Mathematics Stack Exchange is a question and answer site for people studying math at any level and professionals in related fields. Join them; it only takes a minute:

Sign up
Here's how it works:
  1. Anybody can ask a question
  2. Anybody can answer
  3. The best answers are voted up and rise to the top

This question is from a bank of past master's exams. I have been asked to evaluate $$\lim_{n \to +\infty}\int_0^1 (n + 1)x^{n}(1 - x^3)^{1/5}\,dx.$$

I did this problem in a hurried manner, but here's what I think. Since $x^n$ is decreasing in $n$ for fixed $x$ in the closed unit interval, it seems like the integrand, which we may denote by $f_n$, converges pointwise to zero. If I can show that the integrand in fact converges uniformly to zero, by showing $$M_n = \sup_{x\in[0,1]}|f_n(x)|\rightarrow 0,$$ then the question is simply a matter of commuting the limit with the integral. Now, $f_n(x)$ is continuous and differentiable on $[0 , 1]$, so it achieves its supremum, which can be found by differentiating and finding the critical points. I found this critical point to be $x=(\frac{5n}{5n+3})^{1/3}$. The denominator exceeds the numerator in this expression for all $n$, so the critical point is between 0 and 1. It also seems clear to me that this is a local maximum. At this point, $f_n$ achieves the value $$M_n = (n+1)(\frac{5n}{5n+3})^{n/3}(1 - \frac{5n}{5n+3})^{1/5}$$ which goes to infinity. So, my intuition failed me at some point. What is the proper solution to this limit? More importantly, is there a better approach to this type of problem?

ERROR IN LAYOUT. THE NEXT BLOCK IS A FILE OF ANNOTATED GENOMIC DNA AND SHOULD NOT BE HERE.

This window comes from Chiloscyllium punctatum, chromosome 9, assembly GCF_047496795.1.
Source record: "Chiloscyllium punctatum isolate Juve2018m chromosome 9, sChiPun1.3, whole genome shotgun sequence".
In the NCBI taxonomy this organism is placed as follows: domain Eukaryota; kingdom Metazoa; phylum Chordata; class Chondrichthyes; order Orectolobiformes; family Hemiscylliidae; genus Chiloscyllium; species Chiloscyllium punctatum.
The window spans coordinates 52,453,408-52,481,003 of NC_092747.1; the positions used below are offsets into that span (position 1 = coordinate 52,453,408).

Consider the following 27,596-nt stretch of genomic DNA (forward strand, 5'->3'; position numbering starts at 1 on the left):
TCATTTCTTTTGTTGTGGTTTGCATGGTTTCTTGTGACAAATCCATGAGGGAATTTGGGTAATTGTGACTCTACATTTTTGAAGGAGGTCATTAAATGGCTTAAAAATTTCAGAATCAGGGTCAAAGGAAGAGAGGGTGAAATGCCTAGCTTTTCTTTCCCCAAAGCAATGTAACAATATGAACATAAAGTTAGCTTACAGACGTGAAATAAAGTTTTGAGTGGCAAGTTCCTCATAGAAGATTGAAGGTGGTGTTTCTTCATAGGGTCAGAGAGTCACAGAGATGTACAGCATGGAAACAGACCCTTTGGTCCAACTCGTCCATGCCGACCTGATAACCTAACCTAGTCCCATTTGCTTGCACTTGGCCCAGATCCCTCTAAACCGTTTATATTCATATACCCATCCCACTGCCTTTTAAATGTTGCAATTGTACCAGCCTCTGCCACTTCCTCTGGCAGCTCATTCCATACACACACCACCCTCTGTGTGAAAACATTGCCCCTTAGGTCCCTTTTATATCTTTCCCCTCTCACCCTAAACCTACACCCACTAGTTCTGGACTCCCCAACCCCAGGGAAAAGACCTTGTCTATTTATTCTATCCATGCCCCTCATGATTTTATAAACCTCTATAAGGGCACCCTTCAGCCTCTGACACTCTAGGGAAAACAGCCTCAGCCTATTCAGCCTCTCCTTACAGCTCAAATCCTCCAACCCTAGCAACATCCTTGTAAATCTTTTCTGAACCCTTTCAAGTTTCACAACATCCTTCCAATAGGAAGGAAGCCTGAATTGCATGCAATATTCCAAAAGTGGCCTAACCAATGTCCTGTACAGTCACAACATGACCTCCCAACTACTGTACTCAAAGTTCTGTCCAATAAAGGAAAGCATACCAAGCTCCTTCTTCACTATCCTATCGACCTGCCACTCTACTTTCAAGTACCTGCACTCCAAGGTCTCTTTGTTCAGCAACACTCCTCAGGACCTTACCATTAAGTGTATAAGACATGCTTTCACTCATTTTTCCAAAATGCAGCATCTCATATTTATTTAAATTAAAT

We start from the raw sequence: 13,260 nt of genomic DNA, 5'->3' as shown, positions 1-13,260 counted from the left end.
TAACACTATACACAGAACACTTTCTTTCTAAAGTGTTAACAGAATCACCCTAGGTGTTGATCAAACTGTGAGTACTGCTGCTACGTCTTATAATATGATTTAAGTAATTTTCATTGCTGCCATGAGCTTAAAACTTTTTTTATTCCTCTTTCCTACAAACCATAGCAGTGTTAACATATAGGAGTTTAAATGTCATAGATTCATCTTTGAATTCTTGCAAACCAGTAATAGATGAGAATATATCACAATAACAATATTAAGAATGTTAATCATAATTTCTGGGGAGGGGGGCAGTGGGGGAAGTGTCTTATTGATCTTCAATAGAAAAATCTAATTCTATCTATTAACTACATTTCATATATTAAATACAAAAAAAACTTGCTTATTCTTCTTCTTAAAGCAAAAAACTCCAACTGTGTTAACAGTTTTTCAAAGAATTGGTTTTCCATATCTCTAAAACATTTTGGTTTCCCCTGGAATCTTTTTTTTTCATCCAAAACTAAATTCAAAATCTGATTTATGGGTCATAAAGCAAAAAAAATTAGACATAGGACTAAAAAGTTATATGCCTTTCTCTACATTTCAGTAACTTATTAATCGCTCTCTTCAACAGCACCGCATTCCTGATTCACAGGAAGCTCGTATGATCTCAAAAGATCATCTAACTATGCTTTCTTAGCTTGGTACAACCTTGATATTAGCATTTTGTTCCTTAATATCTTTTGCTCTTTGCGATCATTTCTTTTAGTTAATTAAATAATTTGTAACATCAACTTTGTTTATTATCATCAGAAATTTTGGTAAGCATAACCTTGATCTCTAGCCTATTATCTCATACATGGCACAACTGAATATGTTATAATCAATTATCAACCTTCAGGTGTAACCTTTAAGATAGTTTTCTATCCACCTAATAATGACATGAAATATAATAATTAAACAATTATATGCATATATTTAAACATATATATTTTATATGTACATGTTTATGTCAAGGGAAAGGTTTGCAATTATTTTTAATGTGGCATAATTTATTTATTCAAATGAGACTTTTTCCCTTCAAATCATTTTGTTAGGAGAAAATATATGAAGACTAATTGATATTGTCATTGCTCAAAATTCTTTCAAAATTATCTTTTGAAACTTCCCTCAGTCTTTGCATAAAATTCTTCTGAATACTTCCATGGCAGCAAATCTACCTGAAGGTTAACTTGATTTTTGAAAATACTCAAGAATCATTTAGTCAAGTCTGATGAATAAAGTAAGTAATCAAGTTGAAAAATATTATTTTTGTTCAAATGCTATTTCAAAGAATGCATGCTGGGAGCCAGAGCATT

share|cite|improve this question
up vote 6 down vote accepted

First, integrate by parts: $$\small I_n:=\int_0^1(n+1)x^n(1-x^3)^{1/5}dx=[x^{n+1}(1-x^3)^{1/5}]_0^1-\int_0^1x^{n+1}\frac 15(1-x^3)^{-4/5}(-3x^2)dx,$$ hence $$I_n=\frac 35\int_0^1x^{n+3}(1-x^3)^{-4/5}dx.$$ What you did before shows that now we have uniform convergence to $0$ of the integrand.

share|cite|improve this answer
Thank you, Davide. Just the kind of solution I needed. – user36387 Aug 8 '12 at 19:56

Would it not be easier to substitute $y = x^{n+1}$ to get $$ \int_0^1 (n + 1)x^{n}(1 - x^3)^{1/5}\,dx = \int_0^1 \left(1 - y^{3/(n+1)}\right)^{1/5}\,dy $$ and invoke monotone convergence?

share|cite|improve this answer
Hey, that works, too. Thanks. – user36387 Aug 9 '12 at 4:43

Change variable $u=x^3$, which reduce the integral to Euler's integral: $$ \int_0^1 (n+1) x^n (1-x^3)^{a} \mathrm{d} x = \frac{n+1}{3} \int_0^1 u^{(n-2)/3} (1-u)^{a} \mathrm{d} u = \frac{n+1}{3} B\left( \frac{n+1}{3}, a+1 \right) = \Gamma\left(a+1\right) \frac{\Gamma\left(\frac{n}{3} + \frac{4}{3}\right)}{\Gamma\left(\frac{n}{3} + \frac{4}{3} + a\right)} = \Gamma\left(a+1\right) \left(\frac{3}{n+4}\right)^a \left( 1 + \mathcal{o}\left(\frac{1}{n}\right) \right) $$ Since $a = \frac{1}{5}>0$, the limit is zero.

share|cite|improve this answer
Thanks for the quick response. I'm pretty sure, however, that I'd have no chance of coming up with that on an exam. At the risk of seeming demanding, is there another more elementary if less elegant way of approaching this problem? – user36387 Aug 8 '12 at 19:40

Your Answer


By posting your answer, you agree to the privacy policy and terms of service.